So far then, so identical to Pixel Quest. Indeed, there's really only one big difference between the two games. The difference is what happens when you make a mistake, either carelessly or recklessly. Ilogicall's grids have a thirty minute time limit. Very generous, until you realise that "marking" a single square wrongly incurs a five minute time penalty. The implication of this is that you can afford to make a maximum of roughly five mistakes per grid before your time will be up. Pixel Quest has no such limitation, each grid took you as long as it took and, on successful completion, a brand new one was presented.
What is quite interesting about a "timed" version of Pixel Quest is that being thwarted by your own carelessness does actually mean you don't find you've lost several hours playing it non-stop. Being thrown back to the title page and having to start again breaks your intense concentration and results in Ilogicall being slightly less addictive. It is however, more challenging.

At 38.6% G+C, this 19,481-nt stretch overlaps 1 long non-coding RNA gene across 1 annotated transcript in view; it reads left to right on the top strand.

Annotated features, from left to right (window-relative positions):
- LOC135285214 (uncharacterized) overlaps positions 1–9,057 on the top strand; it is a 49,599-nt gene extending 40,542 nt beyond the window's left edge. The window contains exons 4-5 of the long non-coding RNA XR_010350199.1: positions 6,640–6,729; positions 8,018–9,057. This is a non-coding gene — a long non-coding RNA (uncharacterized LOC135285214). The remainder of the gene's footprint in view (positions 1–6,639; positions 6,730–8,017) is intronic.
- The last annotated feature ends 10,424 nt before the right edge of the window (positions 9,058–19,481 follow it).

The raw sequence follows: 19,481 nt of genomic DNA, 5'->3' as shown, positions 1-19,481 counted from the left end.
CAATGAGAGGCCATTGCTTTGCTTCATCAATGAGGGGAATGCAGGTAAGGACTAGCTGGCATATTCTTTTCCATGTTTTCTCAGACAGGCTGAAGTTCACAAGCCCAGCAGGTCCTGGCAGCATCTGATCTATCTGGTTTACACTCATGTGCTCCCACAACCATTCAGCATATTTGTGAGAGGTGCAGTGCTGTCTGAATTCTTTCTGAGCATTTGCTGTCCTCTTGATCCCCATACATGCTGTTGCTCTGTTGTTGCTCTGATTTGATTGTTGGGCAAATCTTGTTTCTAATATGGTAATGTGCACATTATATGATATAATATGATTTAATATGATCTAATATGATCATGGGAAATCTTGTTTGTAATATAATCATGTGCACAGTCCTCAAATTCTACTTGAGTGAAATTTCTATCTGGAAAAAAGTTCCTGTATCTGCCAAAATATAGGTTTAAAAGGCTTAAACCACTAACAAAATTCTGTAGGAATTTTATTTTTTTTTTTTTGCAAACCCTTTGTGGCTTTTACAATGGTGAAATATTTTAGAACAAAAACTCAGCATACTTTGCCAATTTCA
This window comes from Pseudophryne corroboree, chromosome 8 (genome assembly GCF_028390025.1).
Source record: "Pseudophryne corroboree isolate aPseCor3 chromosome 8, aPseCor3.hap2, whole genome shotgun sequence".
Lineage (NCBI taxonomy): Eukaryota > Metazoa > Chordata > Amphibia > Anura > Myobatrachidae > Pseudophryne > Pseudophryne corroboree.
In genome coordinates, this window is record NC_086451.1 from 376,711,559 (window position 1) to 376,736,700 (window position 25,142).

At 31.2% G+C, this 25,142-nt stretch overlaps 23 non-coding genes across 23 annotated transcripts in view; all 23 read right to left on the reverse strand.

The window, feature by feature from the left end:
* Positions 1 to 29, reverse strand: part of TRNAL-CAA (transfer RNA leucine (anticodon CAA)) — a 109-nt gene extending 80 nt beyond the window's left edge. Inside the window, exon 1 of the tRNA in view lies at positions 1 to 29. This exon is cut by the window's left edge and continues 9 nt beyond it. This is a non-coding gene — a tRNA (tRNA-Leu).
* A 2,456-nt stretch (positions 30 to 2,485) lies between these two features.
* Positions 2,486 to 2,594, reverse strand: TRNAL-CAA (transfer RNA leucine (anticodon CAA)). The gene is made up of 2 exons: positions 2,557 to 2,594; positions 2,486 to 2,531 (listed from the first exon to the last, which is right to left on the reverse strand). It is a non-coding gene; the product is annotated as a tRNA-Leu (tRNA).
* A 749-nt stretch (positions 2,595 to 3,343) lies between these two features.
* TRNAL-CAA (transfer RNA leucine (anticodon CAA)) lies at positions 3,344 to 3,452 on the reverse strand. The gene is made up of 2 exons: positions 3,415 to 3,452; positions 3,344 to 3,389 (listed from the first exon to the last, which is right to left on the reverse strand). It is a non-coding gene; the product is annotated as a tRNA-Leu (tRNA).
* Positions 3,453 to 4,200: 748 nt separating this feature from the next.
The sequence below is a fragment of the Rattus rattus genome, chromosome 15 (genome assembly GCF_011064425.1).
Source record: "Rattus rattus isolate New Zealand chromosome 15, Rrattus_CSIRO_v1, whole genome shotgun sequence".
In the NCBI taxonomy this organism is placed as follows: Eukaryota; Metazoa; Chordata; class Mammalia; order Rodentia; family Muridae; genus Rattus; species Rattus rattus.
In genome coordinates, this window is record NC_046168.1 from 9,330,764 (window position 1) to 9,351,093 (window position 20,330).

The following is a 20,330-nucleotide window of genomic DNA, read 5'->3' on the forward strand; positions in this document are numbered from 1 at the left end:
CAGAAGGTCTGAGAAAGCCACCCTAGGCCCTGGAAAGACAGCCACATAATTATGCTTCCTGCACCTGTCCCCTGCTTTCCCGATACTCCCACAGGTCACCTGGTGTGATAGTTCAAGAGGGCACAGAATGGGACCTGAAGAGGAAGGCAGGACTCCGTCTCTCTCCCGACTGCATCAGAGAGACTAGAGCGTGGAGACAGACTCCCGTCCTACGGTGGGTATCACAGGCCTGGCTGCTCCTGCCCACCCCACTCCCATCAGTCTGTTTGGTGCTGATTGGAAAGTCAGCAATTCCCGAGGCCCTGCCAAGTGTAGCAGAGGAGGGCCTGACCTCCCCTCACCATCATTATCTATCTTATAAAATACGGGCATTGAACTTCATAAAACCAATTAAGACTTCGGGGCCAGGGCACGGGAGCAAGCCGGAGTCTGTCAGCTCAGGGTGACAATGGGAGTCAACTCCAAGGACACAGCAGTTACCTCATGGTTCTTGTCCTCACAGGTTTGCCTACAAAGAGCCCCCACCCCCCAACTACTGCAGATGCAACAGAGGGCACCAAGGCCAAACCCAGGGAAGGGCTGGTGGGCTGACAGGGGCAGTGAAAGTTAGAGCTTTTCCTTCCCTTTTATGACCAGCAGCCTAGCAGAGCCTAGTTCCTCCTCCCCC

Overall then, despite having been (mostly) done before, there is just enough of a change to the nanogram formula that this should be added to your games collection. Competently programmed with a superb loader and in-game music, it will also likely make this year's favourites too.
Available to buy on limited edition cassette from Computer Emuzone (computeremuzone.com), preloaded on the ZX Vega or available to download for free from Everygamegoing at http://tinyurl.com/jqrrh5q
Value For Money 80%
Flubble And Squij is a tricky platformer which is currently available from Psytronik for the Commodore 64. It comes in two versions which offer similar game mechanics but very different sprites. For the sake of ease, this review is of the "Remix" version.